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Jean Piaget & Psychological Principles
at work in
Teaching Math with Manipulatives

by Geoff White, B.Ed. (Southampton, UK)

* Available for seminars / workshops / Pro-D days

Related Topics: A Philosophy of Teaching Math

A Brief Summary of the Principles of the Mortensen Method at work

1-3 'Seeing' the number develops Imagination

4. Construction helps in acquiring experiences by tactile-motor-kinaesthetic senses

5. Analysis develops analytical thinking & problem-solving skills

6. Drawing develops the powers of visualization

1-6 Combining all of the above steps provides the necessary experiences for the mind to "Generalize the experiences" which is the pre-cursor to Understanding - our goal.

7. Notation - develops attention to detail, associates spatial reality with symbols used in notation

8. Record the answer

NB. if you use only steps 7&8, all you are doing is developing memorization and anxiety by focusing too much on the answer.

Jean Piaget, the Swiss Psychologist,

identified two major aspects of cognitive development - the process of coming to know, and the stages of cognitive development we move through as we gradually acquire this ability.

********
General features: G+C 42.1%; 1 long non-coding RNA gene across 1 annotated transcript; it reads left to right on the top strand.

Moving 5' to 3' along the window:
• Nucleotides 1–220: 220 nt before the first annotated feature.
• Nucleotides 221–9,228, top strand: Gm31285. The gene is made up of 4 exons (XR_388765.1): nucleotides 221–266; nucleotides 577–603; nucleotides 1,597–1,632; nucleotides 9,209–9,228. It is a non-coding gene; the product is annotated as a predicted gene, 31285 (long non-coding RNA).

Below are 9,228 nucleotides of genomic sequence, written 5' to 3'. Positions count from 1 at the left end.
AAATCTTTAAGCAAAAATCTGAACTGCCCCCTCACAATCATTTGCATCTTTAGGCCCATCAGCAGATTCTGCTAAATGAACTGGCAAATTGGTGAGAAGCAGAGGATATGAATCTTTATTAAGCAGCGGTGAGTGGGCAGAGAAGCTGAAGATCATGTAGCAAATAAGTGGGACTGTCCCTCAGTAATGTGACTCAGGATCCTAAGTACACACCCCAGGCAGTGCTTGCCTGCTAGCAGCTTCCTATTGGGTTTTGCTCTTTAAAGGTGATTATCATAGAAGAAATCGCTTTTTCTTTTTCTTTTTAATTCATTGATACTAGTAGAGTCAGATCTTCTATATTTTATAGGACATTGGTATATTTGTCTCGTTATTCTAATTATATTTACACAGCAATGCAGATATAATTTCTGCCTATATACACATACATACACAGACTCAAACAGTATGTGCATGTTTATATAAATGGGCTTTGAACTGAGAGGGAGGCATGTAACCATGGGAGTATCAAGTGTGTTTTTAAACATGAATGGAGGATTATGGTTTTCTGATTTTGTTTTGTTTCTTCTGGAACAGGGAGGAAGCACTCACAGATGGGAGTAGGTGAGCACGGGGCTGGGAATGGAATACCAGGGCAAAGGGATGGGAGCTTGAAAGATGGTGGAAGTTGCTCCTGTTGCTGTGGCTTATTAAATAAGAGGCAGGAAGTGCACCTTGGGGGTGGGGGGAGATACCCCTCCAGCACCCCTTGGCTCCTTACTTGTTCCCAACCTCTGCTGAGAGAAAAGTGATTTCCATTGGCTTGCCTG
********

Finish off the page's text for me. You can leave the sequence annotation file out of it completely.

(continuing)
The process of "coming to know" is the interaction of assimilation and accommodation. With the passage of time and by having the necessary experiences the child passes through four stages:
concrete operational and
formal operational.

He observed that abstract thinking in Math, say, occurs at a later stage usually associated with the age of puberty or older. Many have concluded that topics like algebra and calculus therefore must be presented only in later grades, if at all, so that the student will have developed the necessary cognitive maturity to handle such difficult stuff. Mortensen demonstrates that you can present a topic in a concrete fashion, using manipulatives so that understanding can take place much sooner. Of course if you want to make it difficult you can present it in a purely abstract manner, but why would you?

"Many pre-school and primary programs are modeled on Piaget's theory, which, as stated previously, provides part of the foundation for constructivist learning.